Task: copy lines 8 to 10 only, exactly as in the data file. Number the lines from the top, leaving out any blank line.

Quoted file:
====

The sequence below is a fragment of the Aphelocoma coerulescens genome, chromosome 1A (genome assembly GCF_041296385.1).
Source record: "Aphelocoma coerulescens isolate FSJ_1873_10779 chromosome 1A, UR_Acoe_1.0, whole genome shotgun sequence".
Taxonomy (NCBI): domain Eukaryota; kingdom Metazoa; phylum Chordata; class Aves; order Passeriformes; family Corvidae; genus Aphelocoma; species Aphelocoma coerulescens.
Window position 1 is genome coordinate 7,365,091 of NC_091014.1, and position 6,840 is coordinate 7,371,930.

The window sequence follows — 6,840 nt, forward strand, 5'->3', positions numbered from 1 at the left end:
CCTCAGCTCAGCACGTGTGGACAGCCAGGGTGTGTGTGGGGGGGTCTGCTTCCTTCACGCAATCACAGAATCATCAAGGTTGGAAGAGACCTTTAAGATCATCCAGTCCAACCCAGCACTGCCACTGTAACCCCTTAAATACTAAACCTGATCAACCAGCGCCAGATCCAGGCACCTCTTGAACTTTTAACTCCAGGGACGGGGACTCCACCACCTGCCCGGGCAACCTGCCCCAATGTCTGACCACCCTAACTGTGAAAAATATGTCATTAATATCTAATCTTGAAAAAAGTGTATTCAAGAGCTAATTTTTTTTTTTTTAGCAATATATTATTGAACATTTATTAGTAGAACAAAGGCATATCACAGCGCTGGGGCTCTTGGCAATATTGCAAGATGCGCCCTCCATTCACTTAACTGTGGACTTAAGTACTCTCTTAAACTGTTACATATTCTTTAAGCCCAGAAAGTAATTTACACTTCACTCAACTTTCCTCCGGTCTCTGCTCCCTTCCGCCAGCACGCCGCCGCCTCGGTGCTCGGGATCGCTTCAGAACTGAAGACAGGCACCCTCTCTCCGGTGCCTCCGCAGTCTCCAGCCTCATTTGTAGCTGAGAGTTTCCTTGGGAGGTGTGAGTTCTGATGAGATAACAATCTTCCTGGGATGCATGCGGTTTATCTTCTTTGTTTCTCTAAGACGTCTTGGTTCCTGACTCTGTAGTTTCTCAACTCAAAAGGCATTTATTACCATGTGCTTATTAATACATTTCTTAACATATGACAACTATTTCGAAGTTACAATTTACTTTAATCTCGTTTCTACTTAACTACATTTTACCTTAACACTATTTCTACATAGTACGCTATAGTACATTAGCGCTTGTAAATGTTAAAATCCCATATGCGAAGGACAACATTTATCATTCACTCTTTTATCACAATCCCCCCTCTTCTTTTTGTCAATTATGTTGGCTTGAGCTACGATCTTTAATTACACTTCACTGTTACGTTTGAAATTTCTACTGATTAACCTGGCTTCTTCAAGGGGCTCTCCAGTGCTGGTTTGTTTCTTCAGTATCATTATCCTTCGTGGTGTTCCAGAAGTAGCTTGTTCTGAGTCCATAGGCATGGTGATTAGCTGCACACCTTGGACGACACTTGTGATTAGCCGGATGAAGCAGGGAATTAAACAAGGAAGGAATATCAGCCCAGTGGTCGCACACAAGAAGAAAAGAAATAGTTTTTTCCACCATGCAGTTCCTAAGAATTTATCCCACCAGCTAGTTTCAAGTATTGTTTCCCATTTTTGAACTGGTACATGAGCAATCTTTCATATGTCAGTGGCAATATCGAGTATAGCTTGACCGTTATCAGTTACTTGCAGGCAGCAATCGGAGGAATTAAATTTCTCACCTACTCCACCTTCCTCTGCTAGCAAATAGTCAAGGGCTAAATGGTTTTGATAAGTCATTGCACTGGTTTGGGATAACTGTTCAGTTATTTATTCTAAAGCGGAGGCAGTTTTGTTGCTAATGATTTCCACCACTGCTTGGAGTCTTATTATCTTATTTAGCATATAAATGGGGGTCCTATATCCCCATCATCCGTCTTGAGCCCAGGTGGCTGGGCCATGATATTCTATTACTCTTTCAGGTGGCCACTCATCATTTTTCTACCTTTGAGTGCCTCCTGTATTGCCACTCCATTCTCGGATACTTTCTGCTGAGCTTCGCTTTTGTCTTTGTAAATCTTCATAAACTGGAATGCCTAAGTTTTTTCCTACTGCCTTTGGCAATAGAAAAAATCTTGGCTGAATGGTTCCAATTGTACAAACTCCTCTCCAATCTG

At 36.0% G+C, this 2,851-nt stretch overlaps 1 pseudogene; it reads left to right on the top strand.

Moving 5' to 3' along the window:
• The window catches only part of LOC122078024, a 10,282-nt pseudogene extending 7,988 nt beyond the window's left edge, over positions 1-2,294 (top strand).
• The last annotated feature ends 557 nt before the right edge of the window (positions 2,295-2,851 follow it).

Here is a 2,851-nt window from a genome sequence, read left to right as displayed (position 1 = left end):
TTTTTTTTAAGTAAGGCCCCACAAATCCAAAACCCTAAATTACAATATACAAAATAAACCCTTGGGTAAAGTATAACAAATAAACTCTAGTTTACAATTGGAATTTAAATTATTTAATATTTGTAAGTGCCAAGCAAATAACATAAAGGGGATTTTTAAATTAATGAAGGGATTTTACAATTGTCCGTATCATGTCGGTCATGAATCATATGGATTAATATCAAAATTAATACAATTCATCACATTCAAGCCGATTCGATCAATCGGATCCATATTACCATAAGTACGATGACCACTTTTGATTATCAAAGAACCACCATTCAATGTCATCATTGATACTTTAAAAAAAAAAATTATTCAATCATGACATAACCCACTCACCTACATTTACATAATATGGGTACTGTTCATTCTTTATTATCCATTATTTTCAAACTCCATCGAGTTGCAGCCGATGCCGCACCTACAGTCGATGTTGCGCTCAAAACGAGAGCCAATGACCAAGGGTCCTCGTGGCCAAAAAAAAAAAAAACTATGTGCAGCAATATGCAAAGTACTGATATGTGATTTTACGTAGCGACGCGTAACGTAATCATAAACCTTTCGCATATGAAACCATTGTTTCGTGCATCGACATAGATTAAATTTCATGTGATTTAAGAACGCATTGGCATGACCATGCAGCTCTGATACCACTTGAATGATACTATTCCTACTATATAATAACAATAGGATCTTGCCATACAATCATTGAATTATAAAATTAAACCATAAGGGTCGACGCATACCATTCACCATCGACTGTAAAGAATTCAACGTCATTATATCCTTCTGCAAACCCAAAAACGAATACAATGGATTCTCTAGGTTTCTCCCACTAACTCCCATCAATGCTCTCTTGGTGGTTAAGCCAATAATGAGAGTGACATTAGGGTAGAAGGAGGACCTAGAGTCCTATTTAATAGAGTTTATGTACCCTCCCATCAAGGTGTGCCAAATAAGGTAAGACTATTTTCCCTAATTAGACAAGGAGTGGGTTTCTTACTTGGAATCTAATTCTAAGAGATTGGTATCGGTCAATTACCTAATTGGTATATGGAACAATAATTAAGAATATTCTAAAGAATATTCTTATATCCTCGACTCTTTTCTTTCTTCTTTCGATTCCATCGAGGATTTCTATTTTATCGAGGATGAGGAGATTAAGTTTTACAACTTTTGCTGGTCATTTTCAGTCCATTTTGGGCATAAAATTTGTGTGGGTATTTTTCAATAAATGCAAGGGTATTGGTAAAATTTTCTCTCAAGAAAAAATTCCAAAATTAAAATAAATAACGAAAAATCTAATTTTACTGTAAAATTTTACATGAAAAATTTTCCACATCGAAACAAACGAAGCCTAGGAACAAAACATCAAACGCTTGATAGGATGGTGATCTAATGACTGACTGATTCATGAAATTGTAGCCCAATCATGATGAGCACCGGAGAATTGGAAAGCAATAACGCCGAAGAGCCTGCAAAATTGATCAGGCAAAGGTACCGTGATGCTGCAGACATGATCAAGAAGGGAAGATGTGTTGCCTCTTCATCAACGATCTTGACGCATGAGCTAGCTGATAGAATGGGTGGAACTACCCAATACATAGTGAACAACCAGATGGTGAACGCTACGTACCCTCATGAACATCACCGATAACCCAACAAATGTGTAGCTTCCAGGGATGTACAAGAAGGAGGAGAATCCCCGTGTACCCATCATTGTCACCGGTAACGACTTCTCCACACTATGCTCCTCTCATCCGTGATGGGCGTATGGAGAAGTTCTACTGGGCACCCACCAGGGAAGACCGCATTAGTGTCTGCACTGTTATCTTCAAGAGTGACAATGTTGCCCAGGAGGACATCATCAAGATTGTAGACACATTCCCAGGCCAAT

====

Moving 5' to 3' along the window:
• The window catches only part of LOC122078024, a 10,282-nt pseudogene extending 7,988 nt beyond the window's left edge, over positions 1-2,294 (top strand).
• The last annotated feature ends 557 nt before the right edge of the window (positions 2,295-2,851 follow it).